Swaziland: On trial for criticising the judicial system

(Image: Aleksandar Mijatovic/Shutterstock)

(Image: Aleksandar Mijatovic/Shutterstock)

The case against human rights lawyer Thulani Maseko and  journalist and editor of the independent Nation magazine, Bheki Makhubu, resumes today in Swaziland after adjourning over Easter. The two were arrested last month, and face charges of “scandalising the judiciary” and “contempt of court”. The charges are based on two separate articles, written by Maseko and Makhubu and published in the Nation, which strongly criticised Chief Justice Michael Ramodibedi, levels of corruption and the lack of impartiality in the judicial system in Swaziland.

Makhubu’s home was raided by armed police, and the men were initially denied the right to a fair trial when their case was heard privately in the judge’s chambers. They were also denied bail as they were deemed to pose a security risk. Over the last few weeks, they have been released, and re-arrested in a highly unconventional course of events, so far spending 26 days in custody.

Last week, armed police blocked the gates of the High Court and stopped members of the public and banned political parties from attending the case. Continuous requests to move the case to a larger courtroom so that journalists, observers and family members could monitor proceedings have been refused. The Judicial Service Commission (JSC) said this was in order to minimise disturbances in the court.

There was public outcry as the two men appeared in court bound by leg irons. This highly unusual treatment has been described as “inhumane and degrading” by the Swaziland Coalition of Concerned Civic Organisations (SCCCO). When questioned on the issue, Mzuthini Ntshangase, Commissioner of His Majesty’s Correctional Services told the media to “stay away from [commenting on] security matters”.

Maseko and Makhubu’s lawyers have claimed that the arrests are a blatant form of judicial harassment intended to intimidate the accused and are unconstitutional, unlawful and irregular. They are currently being held in a detention centre in the capital Mbabane, and journalists have been prevented from visiting.

The local press has faced severe censorship of its reporting on the case. The JSC warned the media and public against commenting on the case. It argues that: “[Freedom of expression] is not as absolute as the progressive organisations and other like-minded persons seem to suggest.” Managing editor of The Observer newspaper, Mbongeni Mbingo commented on the case in his editorial: “For now though, the rest of us will do well to toe the line, and hold our breath and mourn in silence for our beautiful kingdom.” One local journalist said he was scared to comment on the situation for fear of arrest – or worse.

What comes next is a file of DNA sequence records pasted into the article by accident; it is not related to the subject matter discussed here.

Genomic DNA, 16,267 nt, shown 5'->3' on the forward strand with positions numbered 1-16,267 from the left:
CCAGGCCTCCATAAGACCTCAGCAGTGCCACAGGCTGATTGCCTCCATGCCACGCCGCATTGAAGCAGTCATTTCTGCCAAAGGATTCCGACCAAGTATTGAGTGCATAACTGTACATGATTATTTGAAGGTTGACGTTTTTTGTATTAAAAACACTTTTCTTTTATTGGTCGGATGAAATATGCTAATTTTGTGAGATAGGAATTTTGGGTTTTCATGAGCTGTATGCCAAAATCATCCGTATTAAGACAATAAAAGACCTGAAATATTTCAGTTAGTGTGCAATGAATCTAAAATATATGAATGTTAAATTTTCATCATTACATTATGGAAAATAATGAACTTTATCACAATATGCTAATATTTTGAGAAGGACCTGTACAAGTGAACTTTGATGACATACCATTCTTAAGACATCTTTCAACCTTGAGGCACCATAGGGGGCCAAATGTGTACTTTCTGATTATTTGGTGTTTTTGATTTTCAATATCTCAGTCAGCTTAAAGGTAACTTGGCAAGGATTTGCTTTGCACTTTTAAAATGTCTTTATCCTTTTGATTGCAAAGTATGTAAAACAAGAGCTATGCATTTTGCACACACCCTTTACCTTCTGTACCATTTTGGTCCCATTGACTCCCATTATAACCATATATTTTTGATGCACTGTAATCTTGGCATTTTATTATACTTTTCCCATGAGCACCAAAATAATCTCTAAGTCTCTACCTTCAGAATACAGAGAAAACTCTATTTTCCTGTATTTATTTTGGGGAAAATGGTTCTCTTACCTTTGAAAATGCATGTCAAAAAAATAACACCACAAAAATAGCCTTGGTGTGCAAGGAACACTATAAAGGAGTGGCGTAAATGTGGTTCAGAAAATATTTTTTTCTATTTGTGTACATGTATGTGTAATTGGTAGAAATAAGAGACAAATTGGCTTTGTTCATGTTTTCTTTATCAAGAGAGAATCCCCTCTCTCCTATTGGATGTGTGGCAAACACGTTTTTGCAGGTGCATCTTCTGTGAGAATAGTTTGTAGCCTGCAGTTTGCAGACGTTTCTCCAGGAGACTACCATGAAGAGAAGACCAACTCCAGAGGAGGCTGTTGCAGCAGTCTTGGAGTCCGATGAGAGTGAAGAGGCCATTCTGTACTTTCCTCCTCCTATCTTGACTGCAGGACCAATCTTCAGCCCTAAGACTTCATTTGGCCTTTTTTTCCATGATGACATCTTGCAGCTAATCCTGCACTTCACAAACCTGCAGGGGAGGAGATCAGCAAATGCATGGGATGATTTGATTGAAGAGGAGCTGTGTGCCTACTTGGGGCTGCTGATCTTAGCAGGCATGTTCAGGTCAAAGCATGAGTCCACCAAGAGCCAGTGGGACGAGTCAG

Maseko and Makhubu’s articles highlighted the disturbing case of Bhantshana Gwebu, a civil servant employed to monitor the abuse of government vehicles, who was arrested after stopping a high court judge’s driver for driving without the required documentation. Gwebu was detained for a week without charge and initially denied the right to representation. He now also faces a contempt of court charge.

In his article, Maseko wrote that “fear cripples the Swazi society, for the powerful have become untouchable. Those who hold high public office are above the law. Those who are employed to fight corruption in government are harassed, violated and abused”. He described how the Swazi people have lost faith in the institutions of power, as cases like Gwebu’s show how such institutions are being used to settle personal scores “at the expense of justice and fairness”.

Their case has sparked both local and international condemnation, from civil society organisations and the Swazi business community, as well as EU representatives and the American Embassy. “The only crime in this case is judges abusing the judicial system to settle personal scores,” says CPJ Africa advisory coordinator Mohamed Keita. The Law Society of Swaziland has called the arrests an “assassination of the rule of law”. They claim that the Swazi court had become the persecutor instead of the defender of the rights and freedoms of the people. But many in the country are still scared to speak out. The media operates under strict government imposed regulations. Journalists are often forced to exercise various forms of self-censorship when reporting on sensitive issues.

The arrests and the continuation of an abysmal human rights record could have wider implications for Swazi society and the economy. The situation threatens to further derail Swaziland’s highly beneficial African Growth and Opportunity Act (AGOA) with the United States, which is currently being reviewed in Washington. AGOA requires that a country demonstrates that it is making progress towards the rule of law and protection of human rights — including freedom of expression. “There is peace in Swaziland,” the head of the country’s Federation of Trade Unions, once said, “but it’s not real peace if every time there is dissent, you have to suppress it. It’s like sitting on top of a boiling pot.”

This article was originally posted on 22 April 2014 at indexoncensorship.org